Mayor Ted Gatsas: to businesses supporting Manchester's schools
In the next few weeks new computer labs will be operational in each of the three city high schools. These labs will be used for the Virtual Learning Academy Classroom (VLAC) and distance learning. VLAC's labs will give Manchester high school students expanded curriculum opportunities and the potential of a more personalized and tailored educational experience. Not every child learns at the same pace, and other students are looking for new challenges; I am excited that these computer labs will help meet their educational needs.
The new and updated labs also will allow for new distance learning opportunities among the city high schools via Skype. There are boutique classes offered at each of the high schools. I refer to these classes as "boutique" because they are unique to each school. The overwhelming reason for the classes is the individual expertise of the teachers within the school. This should not mean that only the students attending certain schools should have that expertise available to them. That had been the case because we lacked the available technology. With the new computer labs, this will no longer be true. Students at each of the city high schools will have the opportunity to participate in many of the "boutique" classes at another school via Skype. This is yet another example of how we are offering students access to new educational opportunities using the updated computer labs.
Without the generosity of local businesses, the Manchester School District would have had no way to realize this opportunity. Dan Quirk of Quirk Automotive on South Willow Street, Gus Scrivanos and family, who own several Dunkin Donuts franchises throughout the city, and Jeremy Hitchcock of DYN Inc. in the Millyard have contributed a total of $37,500 towards the purchase of new computer equipment for these labs.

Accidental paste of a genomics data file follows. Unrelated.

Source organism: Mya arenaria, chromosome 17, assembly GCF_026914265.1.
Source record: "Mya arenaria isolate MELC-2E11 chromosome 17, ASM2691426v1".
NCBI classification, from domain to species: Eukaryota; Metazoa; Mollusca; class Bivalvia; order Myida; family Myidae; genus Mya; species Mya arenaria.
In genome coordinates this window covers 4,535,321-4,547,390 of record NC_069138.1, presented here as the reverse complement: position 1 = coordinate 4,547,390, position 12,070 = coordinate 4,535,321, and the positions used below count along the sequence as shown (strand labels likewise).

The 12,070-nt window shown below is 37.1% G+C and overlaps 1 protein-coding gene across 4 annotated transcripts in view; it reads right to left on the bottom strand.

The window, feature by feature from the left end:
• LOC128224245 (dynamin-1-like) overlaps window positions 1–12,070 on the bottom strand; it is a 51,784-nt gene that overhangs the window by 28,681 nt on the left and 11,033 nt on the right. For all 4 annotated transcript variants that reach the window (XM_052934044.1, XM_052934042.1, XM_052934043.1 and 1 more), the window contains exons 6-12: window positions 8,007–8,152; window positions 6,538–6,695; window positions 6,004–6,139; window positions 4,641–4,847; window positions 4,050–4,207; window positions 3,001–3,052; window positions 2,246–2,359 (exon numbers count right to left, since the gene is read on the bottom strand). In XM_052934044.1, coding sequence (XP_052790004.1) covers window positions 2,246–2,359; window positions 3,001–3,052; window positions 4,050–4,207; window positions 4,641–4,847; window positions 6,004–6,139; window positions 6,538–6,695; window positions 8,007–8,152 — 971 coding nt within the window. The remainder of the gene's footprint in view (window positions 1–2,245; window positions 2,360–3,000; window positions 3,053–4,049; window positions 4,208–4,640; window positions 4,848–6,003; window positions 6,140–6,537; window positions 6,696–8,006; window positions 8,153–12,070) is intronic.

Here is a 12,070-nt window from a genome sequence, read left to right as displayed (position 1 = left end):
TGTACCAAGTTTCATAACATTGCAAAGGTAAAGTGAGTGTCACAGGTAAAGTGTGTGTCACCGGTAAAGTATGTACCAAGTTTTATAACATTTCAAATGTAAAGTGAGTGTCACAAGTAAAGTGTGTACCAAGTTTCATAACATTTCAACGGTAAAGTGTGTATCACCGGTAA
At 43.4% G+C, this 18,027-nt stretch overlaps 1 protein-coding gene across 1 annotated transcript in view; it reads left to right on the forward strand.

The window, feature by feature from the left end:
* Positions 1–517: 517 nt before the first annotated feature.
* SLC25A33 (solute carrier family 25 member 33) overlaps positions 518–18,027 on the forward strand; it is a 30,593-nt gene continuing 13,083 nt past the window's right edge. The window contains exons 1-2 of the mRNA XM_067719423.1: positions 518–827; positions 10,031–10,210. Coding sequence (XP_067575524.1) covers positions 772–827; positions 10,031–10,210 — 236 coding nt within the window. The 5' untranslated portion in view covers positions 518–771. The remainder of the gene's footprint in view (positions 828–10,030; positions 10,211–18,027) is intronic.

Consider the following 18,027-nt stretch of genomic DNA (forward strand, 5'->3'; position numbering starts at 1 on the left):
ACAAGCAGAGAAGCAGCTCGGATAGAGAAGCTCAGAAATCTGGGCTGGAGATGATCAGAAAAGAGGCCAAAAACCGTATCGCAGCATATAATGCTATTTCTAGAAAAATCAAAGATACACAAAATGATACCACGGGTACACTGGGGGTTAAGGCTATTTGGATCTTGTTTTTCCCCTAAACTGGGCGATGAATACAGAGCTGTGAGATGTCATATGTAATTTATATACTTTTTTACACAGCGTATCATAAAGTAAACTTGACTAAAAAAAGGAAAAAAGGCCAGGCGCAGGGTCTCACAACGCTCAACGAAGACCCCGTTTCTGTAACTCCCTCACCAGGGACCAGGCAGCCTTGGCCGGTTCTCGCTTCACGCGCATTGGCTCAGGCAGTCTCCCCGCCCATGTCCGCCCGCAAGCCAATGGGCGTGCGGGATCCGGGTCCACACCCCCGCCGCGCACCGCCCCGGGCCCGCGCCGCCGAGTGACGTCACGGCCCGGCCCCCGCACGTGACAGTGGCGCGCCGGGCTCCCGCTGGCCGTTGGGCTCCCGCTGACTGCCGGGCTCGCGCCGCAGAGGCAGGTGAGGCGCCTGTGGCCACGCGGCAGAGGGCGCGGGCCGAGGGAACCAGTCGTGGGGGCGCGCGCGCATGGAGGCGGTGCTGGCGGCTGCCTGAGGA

We are not only seeking monetary donations; the School District is currently seeking volunteers to staff these labs. The responsibilities of the volunteer include monitoring students for the time they are using the lab. Anyone interested in volunteering his or her time should send a resume to Dr. Tom Brennan, Superintendent of Schools, at 624-6300 or firstname.lastname@example.org.
The next exciting recent development in the school district is the ongoing search for a new superintendent. At the beginning of the school year, Dr. Brennan announced his retirement. The position of superintendent will be the single most important hire this city makes in the foreseeable future. It is for this very reason that we needed to use every avenue available to us to find the right person to get the school district onto a solid foundation and position it for future success. Like most things, this kind of help does not come free, and it was beyond the current spending capacity of the Manchester School District to pay for this service.
Thanks to the generosity of Andy Crews of AutoFair, Dianne Mercier of People's United Bank, Patrick Tufts of the Granite United Way, the Trustees of the Norwin & Elizabeth Bean Foundation and the Cogswell Benevolent Trust for contributing a total $25,000 to secure the service of PROACT.
PROACT is a national search firm with a track record of finding and placing education professionals in school districts across the country. An aggressive timeline has been established and at the end of March the Manchester School District will be poised to announce a new superintendent.
In closing, I would like to reiterate my thanks and gratitude to the people, businesses and organizations that have made these recent opportunities possible. It is because of their commitment and belief in the City of Manchester and our schools that we are able to realize these exciting developments that will undoubtedly benefit city students.